How appropriate that we should watch this famous Christmas installment of The Twilight Zone now, during this season of mall Santas. “The Night of the Meek” was written by Rod Serling and stars Art Carney – heavens! another future Batvillain – as Henry Corwin, a bum who dresses as Santa, badly, for a department store every December.
How lousy a Santa is Corwin? A few years ago, I was doing some social media stuff for the Children’s Museum of Atlanta, where we’d hired a Santa for our members’ holiday bash. I asked him to wink for the camera for a sweet little picture and he couldn’t do it without opening his other eye and his mouth like some deranged alcoholic pirate bellowing about doubloons. We didn’t use the photos. Henry Corwin is about that bad. He looks dirty and drunk because he is dirty and drunk. It’s startling that the store allowed him in the building, never mind built their holiday expectations around him.
Our son was a little skeptical and I made sure to clarify that this is not Santa Claus, but a man named Corwin. But the line between the two begins to blur and he was incredibly pleased with what happens next. He loved it when Corwin’s grouchy manager, played by John Fielder, gets a hilariously specific gift from Santa’s bag, and the charming, inevitable, climax certainly thrilled him. Not a bad little Christmas episode, really.
Interestingly, the producers tried to save money this season by videotaping six of the 29 episodes instead of filming them. This is one of three that I plan for us to watch, and I found it completely fascinating. It’s a little cramped and hard to believe – whenever anybody tries recreating a busy street in a studio, it’s not going to completely work – but I was so impressed by how the director kept the world they were building fluid and moving. I would have loved to have been in the studio when they taped this.
Over the last few years, there’s been a bad math meme that keeps going around, exposing the poor arithmetic of the gullible. It goes something like how if the government is going to spend $2 billion on Project X, they could just give all 240 million of us citizens a million dollars instead. The meme is made further heartbreaking because it’s inevitably shared on Facebook by somebody that you sat with in Ms. Montfort’s algebra class in the eleventh grade.
The Archer has some inside help in part two of this story. Surprising absolutely nobody over the age of six, the Wayne Foundation’s treasurer Alan A. Dale is a traitor. If the character’s name wasn’t a giveaway to people unfamiliar with Robin Hood, the actor, Robert Cornthwaite, is playing him so snootily and fussily that he just can’t be a good guy. He’s meant to be overseeing the Wayne Foundation’s charity giveaway of $10 million to 100,000 of its poorest citizens.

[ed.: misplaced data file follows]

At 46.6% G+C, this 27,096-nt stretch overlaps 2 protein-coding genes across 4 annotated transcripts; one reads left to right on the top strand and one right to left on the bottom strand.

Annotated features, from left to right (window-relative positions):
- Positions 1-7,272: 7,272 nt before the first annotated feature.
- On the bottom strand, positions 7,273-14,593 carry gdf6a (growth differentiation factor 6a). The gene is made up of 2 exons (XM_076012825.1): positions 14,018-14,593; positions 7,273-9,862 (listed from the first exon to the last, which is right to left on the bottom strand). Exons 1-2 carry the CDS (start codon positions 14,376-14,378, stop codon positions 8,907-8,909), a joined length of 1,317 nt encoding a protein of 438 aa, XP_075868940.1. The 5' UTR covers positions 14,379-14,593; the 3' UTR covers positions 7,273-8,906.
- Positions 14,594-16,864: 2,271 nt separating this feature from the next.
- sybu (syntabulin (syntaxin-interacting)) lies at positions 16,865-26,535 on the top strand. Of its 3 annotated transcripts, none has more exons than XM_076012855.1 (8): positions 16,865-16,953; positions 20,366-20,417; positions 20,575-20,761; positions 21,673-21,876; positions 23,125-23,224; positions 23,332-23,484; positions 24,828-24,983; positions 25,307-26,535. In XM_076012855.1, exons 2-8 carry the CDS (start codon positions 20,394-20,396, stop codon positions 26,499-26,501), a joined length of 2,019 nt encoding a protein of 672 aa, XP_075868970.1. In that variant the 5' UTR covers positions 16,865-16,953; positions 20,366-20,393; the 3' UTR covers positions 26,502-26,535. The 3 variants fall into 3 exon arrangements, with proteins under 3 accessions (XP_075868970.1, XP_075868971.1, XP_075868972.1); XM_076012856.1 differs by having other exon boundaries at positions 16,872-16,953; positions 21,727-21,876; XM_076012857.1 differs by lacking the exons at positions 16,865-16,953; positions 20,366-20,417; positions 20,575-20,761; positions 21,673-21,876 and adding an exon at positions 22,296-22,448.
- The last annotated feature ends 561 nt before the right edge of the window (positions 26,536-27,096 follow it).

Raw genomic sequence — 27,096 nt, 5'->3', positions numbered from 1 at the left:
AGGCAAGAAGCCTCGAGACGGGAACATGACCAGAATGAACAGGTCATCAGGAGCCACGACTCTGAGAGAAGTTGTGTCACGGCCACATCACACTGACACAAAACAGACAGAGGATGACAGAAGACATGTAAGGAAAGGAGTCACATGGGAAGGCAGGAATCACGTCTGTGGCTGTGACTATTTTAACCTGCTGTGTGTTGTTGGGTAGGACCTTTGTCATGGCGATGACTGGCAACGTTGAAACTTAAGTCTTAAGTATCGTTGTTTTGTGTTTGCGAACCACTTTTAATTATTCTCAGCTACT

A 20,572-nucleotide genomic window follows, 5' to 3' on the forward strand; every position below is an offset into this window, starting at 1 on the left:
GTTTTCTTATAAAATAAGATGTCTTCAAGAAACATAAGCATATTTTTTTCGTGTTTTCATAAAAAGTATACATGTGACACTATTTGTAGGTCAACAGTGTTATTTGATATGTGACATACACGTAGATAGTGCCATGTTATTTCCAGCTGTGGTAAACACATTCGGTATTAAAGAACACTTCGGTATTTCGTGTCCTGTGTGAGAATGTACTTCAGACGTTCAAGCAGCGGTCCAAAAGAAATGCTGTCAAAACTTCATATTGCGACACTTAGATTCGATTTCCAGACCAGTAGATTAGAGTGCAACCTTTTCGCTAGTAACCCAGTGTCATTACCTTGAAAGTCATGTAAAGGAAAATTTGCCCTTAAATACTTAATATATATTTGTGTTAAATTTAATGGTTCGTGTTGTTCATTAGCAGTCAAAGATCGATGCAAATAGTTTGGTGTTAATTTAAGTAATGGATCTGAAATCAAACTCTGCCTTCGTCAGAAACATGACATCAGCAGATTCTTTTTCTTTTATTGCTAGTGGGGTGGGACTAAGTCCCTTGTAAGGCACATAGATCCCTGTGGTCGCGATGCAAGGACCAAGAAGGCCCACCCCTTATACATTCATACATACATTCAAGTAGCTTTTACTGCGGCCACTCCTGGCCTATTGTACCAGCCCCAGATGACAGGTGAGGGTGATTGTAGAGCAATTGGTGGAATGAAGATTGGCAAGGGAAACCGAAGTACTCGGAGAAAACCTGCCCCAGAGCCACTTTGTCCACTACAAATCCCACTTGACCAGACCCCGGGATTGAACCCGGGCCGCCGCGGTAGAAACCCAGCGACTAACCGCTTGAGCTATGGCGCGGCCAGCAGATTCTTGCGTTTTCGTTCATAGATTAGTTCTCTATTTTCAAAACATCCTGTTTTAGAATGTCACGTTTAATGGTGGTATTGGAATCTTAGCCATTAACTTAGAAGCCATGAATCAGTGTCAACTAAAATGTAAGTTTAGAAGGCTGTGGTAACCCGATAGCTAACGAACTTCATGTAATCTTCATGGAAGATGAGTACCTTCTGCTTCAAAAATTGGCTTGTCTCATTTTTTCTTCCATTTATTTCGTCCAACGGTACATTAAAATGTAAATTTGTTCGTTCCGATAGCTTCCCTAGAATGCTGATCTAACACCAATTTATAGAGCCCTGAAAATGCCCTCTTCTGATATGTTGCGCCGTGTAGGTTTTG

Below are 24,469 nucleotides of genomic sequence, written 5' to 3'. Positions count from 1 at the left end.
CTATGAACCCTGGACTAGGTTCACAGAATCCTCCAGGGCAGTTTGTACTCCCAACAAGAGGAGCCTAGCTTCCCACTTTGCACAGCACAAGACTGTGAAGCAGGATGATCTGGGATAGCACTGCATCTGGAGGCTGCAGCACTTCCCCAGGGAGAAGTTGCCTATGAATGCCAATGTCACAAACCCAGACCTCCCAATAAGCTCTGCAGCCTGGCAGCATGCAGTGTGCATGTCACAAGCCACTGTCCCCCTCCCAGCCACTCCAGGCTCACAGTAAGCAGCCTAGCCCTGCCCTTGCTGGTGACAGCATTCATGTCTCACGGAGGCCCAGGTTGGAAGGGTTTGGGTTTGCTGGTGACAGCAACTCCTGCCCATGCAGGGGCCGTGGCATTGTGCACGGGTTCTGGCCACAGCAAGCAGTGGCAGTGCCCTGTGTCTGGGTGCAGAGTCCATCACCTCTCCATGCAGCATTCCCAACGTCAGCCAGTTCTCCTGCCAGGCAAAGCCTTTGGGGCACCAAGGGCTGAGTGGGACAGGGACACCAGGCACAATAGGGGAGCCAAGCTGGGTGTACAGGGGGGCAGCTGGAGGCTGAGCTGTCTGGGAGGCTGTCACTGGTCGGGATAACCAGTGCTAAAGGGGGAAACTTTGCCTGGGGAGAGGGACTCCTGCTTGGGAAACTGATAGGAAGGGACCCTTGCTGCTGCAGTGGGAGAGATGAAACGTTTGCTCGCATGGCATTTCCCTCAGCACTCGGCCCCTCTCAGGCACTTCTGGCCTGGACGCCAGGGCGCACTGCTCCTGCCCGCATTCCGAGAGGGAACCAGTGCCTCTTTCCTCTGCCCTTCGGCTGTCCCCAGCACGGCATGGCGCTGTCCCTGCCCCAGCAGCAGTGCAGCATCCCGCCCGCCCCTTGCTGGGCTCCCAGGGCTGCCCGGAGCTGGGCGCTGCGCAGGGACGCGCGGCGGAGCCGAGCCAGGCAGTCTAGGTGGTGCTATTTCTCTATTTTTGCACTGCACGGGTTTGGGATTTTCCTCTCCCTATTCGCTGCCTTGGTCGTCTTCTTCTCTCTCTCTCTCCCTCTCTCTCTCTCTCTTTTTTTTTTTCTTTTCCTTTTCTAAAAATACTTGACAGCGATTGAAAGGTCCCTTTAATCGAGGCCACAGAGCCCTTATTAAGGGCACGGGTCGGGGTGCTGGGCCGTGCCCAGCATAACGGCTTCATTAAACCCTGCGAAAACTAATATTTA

This means that all 100,000 of them get called in reverse alphabetical order to receive a brand new $100 bill, meaning everybody’s going to be there all darn day. And the first to take the podium is the legendary actor Sam Jaffe, in an uncredited role as Zoltan Zorba. Jaffe was very well known to viewers at the time for his role as Dr. Zorba in Ben Casey, and he spots the bill as a phony, in part because he brought a magnifying glass onto the stage, and in part because the Archer did not merely go to the trouble of obtaining $10 million in counterfeit money, he printed money with his own face in place of Ben Franklin’s. We’ve already established that the character is a raging egotist, but that must have taken a little time!
Anyway, other name parts in the cast are Barbara Nichols, whom imdb describes with some accuracy as “an archetypal brassy, bosomy, Brooklynesque bimbo,” and Vinton Hayworth, later to co-star in I Dream of Jeannie, as yet another Gotham civic official, this one both an old fraternity brother of Commissioner Gordon’s and a former governor(!), whose principal job description seems to be “overact, as much as possible.”
Conventional wisdom has it that season two of Batman is one long slide into mediocrity and repetition, but at least since Stanley Ralph Ross, the program’s best writer, got to pen the season opener, it starts with a good script. It’s not directed well, and the performances are all pretty lousy, and having a Robin Hood-themed villain steal from Bruce Wayne is a bit obvious, but it’s still just a little odd, and that’s a good thing.
The quirk this time out is that the Archer is embraced by Gotham’s poor and downtrodden, who spend all their days on a studio backlot street huddled around a hot dog cart and dressed like Daisy Mae from Li’l Abner – I’m pretty sure that one of the extras is wearing the same dress that Sherry Jackson wore in episode 31 – and after Batman and Robin capture him, the people of Gotham City cobble together $50,000 for his bail. Have I mentioned how downright dumb the people of Gotham are?
Daniel was not really interested in this episode, but that’s in part our fault because we overlooked that he doesn’t know who Robin Hood is. The Archer’s played by Art Carney, deliberately reading the goofball, cod-Shakespeare dialogue in a broad New Yawk accent. Also hanging out in this episode to get his face in front of all the millions of hip viewers is American Bandstand‘s host, Dick Clark. He’s the second of the window interruption cameos, following Jerry Lewis in season one. They somehow shoehorned him in while forgetting that Batman and Robin were climbing down from Commissioner Gordon’s office. We can only conclude from this that the police department rents out rooms on the second floor of their building to TV hosts.
So no, it’s not very good, but the concept of a villain who’s more popular than Batman is a great idea and deserved a little better than this. I wish Art Carney was acting as though he cared even a little about this job. In 1977, he was in an amazingly good film called The Late Show. I would much, much, much rather watch that than part two of this.